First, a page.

|Αριστοτέλης (384 π.Χ.. 322 π.Χ) / Aristotle:
α. όλα β. έργα γ. μελέτες / άρθρα δ. ξενόγλωσσα
a. all b. original text c. studies δ. in english
In Arabic, Aristotle was referred to by name as Aristutalis or, more frequently, Aristu, although when quoted he was often referred to by a sobriquet such as ‘the wise man’. Aristotle was also generally known as the First Teacher. Following the initial reception of Hellenistic texts into Islamic thought in al-Kindi’s time, al-Farabi rediscovered a ‘purer’ version in the tenth century. In an allusion to his dependence on Aristotle, al-Farabi was called the Second Teacher. Ibn Rushd, known in the West as Averroes, was the last great Arabophone commentator on Aristotle, writing numerous treatises on his works. A careful examination of the Aristotelian works received by the Arabs indicates they were generally aware of the true Aristotle. Later, transmission of these works to Christian Europe allowed Aristotelianism to flourish in the scholastic period.
We should not take at face value the Islamic philosophers’ claims that they were simply following Aristotle. The convention in Islamic philosophy is to state that one is repeating the wisdom of the past, thus covering over such originality as may exist. There was a tendency among Islamic philosophers to cite Aristotle as an authority in order to validate their own claims and ideas.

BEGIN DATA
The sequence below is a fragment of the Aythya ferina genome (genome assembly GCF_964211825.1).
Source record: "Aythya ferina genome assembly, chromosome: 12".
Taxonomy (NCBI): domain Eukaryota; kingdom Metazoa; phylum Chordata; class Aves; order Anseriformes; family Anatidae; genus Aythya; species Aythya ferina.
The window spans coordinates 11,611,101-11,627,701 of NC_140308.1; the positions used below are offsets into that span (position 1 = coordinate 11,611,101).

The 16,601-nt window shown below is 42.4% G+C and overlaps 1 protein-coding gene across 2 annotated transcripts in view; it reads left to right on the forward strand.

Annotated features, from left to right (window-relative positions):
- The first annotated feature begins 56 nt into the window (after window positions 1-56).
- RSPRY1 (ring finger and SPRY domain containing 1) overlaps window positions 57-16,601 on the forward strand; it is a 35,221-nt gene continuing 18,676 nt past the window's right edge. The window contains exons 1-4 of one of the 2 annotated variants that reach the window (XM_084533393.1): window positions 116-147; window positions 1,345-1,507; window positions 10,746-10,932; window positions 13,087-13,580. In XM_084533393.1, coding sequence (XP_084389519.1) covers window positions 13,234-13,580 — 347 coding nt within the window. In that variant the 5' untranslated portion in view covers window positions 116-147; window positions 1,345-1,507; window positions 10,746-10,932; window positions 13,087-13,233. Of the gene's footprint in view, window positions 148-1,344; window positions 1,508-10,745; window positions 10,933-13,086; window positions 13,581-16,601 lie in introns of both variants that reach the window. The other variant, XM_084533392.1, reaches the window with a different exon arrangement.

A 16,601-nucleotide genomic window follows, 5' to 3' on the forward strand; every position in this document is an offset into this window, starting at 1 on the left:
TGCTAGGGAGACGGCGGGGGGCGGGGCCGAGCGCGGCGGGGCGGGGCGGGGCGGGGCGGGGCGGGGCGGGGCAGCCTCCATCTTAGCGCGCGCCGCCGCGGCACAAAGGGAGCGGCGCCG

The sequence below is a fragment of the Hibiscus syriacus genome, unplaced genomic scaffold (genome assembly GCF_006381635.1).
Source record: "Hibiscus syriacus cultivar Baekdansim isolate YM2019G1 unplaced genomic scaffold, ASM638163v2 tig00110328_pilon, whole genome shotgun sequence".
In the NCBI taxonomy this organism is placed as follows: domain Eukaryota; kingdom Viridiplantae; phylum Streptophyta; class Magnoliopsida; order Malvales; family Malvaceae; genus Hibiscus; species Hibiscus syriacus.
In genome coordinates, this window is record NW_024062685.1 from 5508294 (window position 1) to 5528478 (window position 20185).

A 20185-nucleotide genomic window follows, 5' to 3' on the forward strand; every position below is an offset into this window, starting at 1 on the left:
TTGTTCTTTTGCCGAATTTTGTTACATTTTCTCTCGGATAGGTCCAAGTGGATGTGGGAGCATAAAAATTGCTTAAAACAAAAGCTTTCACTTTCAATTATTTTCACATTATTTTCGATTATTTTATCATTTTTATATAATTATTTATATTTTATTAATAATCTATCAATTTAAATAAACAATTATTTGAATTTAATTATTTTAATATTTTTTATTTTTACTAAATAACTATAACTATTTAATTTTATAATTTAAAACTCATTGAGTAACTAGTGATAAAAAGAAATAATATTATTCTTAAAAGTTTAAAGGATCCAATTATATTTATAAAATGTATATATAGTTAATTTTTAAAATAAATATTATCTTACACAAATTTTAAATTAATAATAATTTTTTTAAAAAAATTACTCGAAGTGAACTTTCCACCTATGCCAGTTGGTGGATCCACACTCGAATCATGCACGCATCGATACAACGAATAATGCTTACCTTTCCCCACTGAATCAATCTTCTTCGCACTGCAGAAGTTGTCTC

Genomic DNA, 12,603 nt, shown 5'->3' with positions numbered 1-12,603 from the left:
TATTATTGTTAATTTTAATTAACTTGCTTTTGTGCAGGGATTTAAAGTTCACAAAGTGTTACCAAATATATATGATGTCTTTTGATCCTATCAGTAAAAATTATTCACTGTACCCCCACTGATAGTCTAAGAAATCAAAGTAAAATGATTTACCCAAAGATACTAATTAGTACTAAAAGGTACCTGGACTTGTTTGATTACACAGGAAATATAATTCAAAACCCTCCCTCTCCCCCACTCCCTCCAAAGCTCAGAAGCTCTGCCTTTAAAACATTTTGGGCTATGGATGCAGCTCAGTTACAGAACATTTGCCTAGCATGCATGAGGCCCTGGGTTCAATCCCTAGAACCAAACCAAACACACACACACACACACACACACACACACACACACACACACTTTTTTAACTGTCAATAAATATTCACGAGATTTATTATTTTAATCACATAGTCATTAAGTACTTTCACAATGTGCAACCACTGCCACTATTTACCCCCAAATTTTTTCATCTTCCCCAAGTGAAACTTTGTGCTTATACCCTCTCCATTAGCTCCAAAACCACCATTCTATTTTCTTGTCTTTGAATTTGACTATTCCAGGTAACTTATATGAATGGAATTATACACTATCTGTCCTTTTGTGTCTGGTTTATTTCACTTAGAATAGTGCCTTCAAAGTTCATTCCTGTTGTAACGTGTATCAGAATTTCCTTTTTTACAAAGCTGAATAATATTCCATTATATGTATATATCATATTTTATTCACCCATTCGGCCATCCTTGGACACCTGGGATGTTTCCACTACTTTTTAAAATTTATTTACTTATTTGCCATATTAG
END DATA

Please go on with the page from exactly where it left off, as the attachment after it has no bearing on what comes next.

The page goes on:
1. Early influence
Among the major differences between the Islamic philosophers and Aristotle are the questions of the eternity or creation of the world, the nature of Being and a real-world distinction between essence and existence. The ninth-century philosopher al-Kindi used Aristotle, in Arabic translations, as a base for his own philosophical works. Among other works, al-Kindi wrote one treatise specifically dealing with Aristotle, Fi kammiya kutub Aristutalis wa ma yahtaj ilahi fi tahsil al-falsafa (The Quantity of the Books of Aristotle and What is Required for the Acquisition of Philosophy). The early part of this treatise gives an accurate summary of various logical works by Aristotle, such as Categories and De Interpretatione, before diverging into a decidedly non-Aristotelian prιcis on questions found in the physical treatises. Though he owed a large debt to Aristotelian thought, al-Kindi parted company with Aristotle in espousing the idea of creation from nothing by a Creator. Furthermore, in writing about creation al-Kindi does not ascribe the idea to Aristotle in the text of his treatises. Debate still continues over whether al-Kindi should be considered more ‘Platonic’ or ‘Aristotelian’.